Though some of these kids can just skip straight into adult classics, my son found them difficult. (Also, when I read Oliver Twist out loud to him, I remembered that even nineteenth-century writers can’t be trusted not to include a horrific, vividly described murder scene!)
Some books that we have found to work really well for him include the Mysterious Benedict Society series, Carl Hiaason’s books, and Diane Duane’s Young Wizards series (which is, like early Harry Potter, just on the edge of too much graphic violence).
Writers could fill this hole with more books that offer the exciting plots, highly imaginative worlds, and character complexity of the best YA fiction, combined with a slightly safer world view, less visually stimulating violence, and no need for teen-level understanding of interpersonal relationships.
One of the common reactions of writers and readers of fiction who read this request is, “Well, fiction is all about conflict, so you can’t ask us to take out conflict.” And of course, that’s not at all what’s being proposed.
Instead, I ask writers to reconsider how the recent acceptance in our culture of the violence in visual media has affected their writing, and more importantly, their perceptions of “what YA readers want.” I suspect that my gifted readers aren’t the only ones turned off by the, frankly, stomach-turning and heart-wrenching violence in many YA books.
Recently, my son, 7-year-old daughter, and I listened to the audiobook of Kenneth Oppel’s Airborn in our car. It was so gripping that when we got near the end of the book, we sat in the car for a while and then finally I said, “OK, I’ll pop the CD and play it inside.” We just couldn’t put that book down.
The book turned out to be a perfect example of what we’ve been looking for: Though there is plenty of sexual yearning and a good measure of violence in the book, it was written with the slower pacing and moral footing of the Victorian fiction it was modeling.
The kids were fully able to ignore the romance, and the violence was never gratuitous. When one of the three main characters is killed, his death is properly mourned and relates to the theme of the novel. (Unfortunately, the second book in the series, with its creepier villains, frozen dead bodies, and weird flying squids, was way too much for my son and gave him nightmares.)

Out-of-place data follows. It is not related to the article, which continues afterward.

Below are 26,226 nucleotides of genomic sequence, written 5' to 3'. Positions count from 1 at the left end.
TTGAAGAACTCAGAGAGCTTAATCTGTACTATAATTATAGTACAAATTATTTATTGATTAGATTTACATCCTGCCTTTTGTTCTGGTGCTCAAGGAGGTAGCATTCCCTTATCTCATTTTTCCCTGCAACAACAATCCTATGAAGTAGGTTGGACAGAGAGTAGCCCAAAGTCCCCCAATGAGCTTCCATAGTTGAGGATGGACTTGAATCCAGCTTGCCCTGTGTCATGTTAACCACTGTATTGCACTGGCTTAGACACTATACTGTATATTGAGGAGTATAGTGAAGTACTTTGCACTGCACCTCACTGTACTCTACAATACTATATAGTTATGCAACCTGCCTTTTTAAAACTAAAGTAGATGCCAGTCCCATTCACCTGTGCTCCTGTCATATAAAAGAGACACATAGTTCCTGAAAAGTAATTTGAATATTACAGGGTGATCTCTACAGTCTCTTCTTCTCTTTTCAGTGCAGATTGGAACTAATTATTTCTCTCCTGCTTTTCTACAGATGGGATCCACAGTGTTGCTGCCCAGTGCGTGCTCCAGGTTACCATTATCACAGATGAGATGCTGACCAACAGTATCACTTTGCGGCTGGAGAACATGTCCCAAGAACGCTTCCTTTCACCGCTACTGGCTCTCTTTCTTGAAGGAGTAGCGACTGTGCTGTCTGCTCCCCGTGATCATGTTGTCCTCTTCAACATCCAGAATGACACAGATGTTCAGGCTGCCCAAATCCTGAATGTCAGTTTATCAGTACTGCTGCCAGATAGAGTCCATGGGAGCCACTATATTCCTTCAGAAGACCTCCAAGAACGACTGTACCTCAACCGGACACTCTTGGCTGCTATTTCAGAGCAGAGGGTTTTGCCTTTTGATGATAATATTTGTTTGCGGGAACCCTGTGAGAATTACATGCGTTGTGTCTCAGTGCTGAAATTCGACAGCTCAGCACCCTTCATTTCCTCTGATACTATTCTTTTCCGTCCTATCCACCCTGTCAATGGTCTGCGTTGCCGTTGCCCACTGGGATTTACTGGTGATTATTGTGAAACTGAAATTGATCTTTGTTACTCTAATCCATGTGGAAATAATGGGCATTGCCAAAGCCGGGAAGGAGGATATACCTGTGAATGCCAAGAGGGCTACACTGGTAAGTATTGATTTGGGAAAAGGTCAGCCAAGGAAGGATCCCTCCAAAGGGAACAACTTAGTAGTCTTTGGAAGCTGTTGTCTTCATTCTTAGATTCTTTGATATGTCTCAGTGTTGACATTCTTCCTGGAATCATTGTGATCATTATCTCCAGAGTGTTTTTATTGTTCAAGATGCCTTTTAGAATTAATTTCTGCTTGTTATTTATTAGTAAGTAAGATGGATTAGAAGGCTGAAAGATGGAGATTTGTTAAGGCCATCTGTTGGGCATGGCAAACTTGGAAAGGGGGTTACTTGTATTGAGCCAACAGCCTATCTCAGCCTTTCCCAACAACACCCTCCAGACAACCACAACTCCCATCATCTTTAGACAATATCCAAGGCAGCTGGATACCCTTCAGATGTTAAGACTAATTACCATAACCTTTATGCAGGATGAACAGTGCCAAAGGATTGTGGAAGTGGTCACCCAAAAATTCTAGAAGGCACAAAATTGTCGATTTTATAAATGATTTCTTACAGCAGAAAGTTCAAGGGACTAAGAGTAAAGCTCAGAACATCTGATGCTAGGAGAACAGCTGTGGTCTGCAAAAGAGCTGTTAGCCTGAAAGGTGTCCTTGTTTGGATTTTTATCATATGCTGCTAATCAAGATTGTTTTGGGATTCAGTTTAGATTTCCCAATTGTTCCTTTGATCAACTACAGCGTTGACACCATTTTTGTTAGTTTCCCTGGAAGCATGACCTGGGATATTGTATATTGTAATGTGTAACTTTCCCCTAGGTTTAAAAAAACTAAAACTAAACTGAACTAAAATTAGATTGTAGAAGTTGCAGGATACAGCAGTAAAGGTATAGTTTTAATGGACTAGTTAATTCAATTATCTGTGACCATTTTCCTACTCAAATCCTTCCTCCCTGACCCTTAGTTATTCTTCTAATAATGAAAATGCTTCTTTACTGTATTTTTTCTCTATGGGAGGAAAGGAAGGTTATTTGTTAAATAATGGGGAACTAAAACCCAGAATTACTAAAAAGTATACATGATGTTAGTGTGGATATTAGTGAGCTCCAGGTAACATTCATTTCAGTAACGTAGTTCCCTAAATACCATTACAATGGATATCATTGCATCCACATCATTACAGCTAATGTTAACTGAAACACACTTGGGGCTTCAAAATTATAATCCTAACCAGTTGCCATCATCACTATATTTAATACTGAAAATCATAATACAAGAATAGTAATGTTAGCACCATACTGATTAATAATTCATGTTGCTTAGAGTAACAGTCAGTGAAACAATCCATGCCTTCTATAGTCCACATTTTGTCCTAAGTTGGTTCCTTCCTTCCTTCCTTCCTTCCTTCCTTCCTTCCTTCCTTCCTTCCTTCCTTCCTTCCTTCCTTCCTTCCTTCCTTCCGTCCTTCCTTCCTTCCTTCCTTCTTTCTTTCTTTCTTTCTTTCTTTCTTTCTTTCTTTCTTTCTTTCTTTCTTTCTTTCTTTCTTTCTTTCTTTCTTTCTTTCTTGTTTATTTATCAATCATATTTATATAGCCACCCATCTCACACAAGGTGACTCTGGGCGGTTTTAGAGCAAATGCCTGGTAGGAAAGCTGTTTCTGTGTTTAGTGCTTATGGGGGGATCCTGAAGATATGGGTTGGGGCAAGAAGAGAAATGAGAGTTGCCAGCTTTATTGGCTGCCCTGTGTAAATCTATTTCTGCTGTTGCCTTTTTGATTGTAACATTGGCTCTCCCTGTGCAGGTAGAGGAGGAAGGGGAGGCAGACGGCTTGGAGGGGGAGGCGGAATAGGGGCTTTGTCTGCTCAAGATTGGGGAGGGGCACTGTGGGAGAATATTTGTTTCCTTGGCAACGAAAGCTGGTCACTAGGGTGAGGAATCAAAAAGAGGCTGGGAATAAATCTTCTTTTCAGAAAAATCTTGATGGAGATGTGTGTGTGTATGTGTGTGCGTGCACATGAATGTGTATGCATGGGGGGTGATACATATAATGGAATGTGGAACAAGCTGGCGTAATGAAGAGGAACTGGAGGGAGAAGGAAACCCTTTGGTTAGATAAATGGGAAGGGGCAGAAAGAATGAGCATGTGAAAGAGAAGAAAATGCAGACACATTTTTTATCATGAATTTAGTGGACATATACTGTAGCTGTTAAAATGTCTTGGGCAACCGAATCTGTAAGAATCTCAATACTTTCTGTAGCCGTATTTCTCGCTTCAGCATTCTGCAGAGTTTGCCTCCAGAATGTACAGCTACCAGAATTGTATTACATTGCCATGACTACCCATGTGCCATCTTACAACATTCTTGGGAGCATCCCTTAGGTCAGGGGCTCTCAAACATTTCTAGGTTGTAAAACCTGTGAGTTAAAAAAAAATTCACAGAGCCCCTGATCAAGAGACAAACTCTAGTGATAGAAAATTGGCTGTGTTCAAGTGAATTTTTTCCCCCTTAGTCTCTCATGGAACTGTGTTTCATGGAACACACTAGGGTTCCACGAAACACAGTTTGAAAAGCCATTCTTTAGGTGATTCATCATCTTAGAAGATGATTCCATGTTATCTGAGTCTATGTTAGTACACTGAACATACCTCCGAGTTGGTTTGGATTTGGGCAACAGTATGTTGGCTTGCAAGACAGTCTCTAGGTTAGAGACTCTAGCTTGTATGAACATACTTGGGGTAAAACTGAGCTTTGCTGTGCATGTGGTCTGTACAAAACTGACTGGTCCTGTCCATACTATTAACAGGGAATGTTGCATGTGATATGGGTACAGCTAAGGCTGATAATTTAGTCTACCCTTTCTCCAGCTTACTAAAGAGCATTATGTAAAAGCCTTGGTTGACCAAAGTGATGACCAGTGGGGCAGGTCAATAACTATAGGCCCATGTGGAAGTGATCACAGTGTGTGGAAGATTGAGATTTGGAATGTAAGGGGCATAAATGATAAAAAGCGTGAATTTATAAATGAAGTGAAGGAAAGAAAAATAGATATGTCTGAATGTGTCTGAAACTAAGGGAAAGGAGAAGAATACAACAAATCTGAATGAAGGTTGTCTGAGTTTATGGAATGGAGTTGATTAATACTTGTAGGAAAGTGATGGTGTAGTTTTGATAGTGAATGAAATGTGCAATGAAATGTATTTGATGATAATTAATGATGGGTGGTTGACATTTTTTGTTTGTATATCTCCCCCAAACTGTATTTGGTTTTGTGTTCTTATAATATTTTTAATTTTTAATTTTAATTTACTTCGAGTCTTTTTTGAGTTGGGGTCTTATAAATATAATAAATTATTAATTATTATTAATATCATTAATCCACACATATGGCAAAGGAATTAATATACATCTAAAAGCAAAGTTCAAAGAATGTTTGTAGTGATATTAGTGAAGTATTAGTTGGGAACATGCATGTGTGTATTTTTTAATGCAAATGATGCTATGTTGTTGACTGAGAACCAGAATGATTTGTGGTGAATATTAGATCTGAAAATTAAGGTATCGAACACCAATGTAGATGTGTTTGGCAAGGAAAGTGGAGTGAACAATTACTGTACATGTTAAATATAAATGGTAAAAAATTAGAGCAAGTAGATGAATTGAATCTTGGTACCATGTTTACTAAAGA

For both the age-groups I’m concerned with, modern fiction has done a great job of filling in the holes left in the classics for struggling readers: books that offer ease of reading and more excitement, books that take cues from visual media, books designed to tempt kids away from other pursuits.
But for the gifted reader, the library is shrinking. As the classics recede further into the past, and thus further from our kids’ experiences and language, very little is taking their place. The child who dashes through easy readers at the age of four can finish the whole of English language children’s literature by nine or ten. And the child who has done that might just have to skip to adult classics to fill the hours of reading she yearns for.
Gifted readers, especially adolescents, want to read current fiction just like their peers. Writers were often gifted readers themselves; perhaps they can channel that hunger they had for meaty, compelling, but not too scary books, and offer them up for their future biggest fans.
Visit my book lists for gifted readers:
- Reading list for your young gifted reader
- Book list for pre-teen gifted readers
- The search for the girl scientist in literature
- My essential children’s library